The council's decision to lift the moratorium did give Washingtonians some new flavors on the sidewalks, including Korean barbecue at the Little Yellow Cart at 14th and L streets NW and Delle & Campbell's Middle Eastern bites at their original spot at 14th and G streets NW. But it also left vendors -- at least those outside the demonstration zone -- to contend with the city's antiquated regulations.

Vendors still must store their carts in a depot overnight and conform to all the fussy sidewalk regulations. And they still have to design their carts to be no more than seven feet long and 4 1/2 feet wide. "You can only do hot dogs with that [size] unless you're very innovative," says Gabe Klein, co-founder of On the Fly.
So why did I include this huge block of text? So you'd be sure to see that last quote. Gabe Klein, the co-founder of On the Fly, is now the Director of DDOT.

The temporary legislation which has been floating around for years now gives DDOT and DCRA the power to create the regulations regarding the size, design and location of street vending carts. The "Vending Regulation Act of 2009" which was passed by the DC Council would make this power permanent. (Note, because the DC Council's web site is terrible, I am unable to link to the text of the Act. However, that link provides a summary.)

Who would like to bet that Klein is going to relax the regulations, hopefully opening up street vending to all sorts of new designs and options? I'd imagine that's a pretty safe bet.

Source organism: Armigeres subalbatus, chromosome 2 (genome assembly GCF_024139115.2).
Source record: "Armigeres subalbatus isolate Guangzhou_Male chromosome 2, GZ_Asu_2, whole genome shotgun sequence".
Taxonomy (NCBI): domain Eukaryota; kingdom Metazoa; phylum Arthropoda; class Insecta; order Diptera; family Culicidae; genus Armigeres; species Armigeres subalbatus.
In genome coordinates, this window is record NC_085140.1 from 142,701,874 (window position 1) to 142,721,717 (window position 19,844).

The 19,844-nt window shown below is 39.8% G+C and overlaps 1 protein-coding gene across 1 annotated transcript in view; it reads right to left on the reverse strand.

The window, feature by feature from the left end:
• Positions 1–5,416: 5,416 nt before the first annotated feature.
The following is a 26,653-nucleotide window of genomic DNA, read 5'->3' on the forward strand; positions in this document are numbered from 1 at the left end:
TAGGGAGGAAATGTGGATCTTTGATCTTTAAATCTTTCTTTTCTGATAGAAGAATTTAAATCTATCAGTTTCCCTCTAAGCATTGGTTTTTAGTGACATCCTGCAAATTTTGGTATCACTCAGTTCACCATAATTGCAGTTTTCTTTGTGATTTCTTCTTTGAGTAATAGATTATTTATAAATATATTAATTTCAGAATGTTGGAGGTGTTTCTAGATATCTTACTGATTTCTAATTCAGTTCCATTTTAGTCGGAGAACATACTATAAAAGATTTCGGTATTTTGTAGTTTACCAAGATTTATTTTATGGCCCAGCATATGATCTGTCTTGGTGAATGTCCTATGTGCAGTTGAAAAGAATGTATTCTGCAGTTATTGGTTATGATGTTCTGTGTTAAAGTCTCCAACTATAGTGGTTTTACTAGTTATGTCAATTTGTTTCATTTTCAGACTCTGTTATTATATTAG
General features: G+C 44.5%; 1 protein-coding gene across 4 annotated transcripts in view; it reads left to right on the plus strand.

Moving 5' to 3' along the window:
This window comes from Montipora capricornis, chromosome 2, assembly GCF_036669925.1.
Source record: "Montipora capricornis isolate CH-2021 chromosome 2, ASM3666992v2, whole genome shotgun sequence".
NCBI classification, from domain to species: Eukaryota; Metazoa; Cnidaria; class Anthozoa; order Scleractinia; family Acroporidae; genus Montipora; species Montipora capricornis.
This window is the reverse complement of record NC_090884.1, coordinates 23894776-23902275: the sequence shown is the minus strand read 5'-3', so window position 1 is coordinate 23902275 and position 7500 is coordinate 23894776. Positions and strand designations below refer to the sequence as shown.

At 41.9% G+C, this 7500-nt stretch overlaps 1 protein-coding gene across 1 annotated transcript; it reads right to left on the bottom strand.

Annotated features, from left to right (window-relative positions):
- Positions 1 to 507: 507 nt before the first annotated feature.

And who would be threatened by the prospect of a wave of new and innovative street vending? The existing street vendors. Who staged a protest. Finally, it all makes sense.

But you wouldn't have known that from reading the WJLA article. Or even from a quick Google search. Of course, it's not even as simple as this (long) blog post makes it out to be, but TV/Internet news can't really be bothered to do any analysis. It took me maybe a half hour to dig up and piece together what I have so far on this story.

Here's how I imagine the "writing" process at ABC7: a news crew gets video footage of protest. They collect quotes from protestors and get a reaction quote from some Councilmembers. They write up a story about the protest. Perhaps they do an Internet search for vending regulations, but come up with little. So they run the story without really explaining what it is about.

So again, way to go "Internet" division of ABC 7. Kudos, however, for at least covering the story.

5 comments:

  1. So what this really boils down to is more competition....of course.

    ReplyDelete
  2. what the hell is this garbage? Information? Independent investigation? Content?

    Also, it sounds like "more closely regulate" means "to loosen regulations." That's a nice way to define "closely."

    ReplyDelete
  3. God forbid someone be able to get something other than a hot dog from a vendor.

    Thanks for digging up the real story!

    ReplyDelete
  4. There's a street vendor selling chicken jerk wraps at 4th and e nw (right by the courthouse and dc gov offices). it's not everything but at least it's a step towards innovation. and they are dang good too.

    ReplyDelete
  5. The comments above are mostly a perfect reflection of the society that permits the actions highlighted in the article.

    ReplyDelete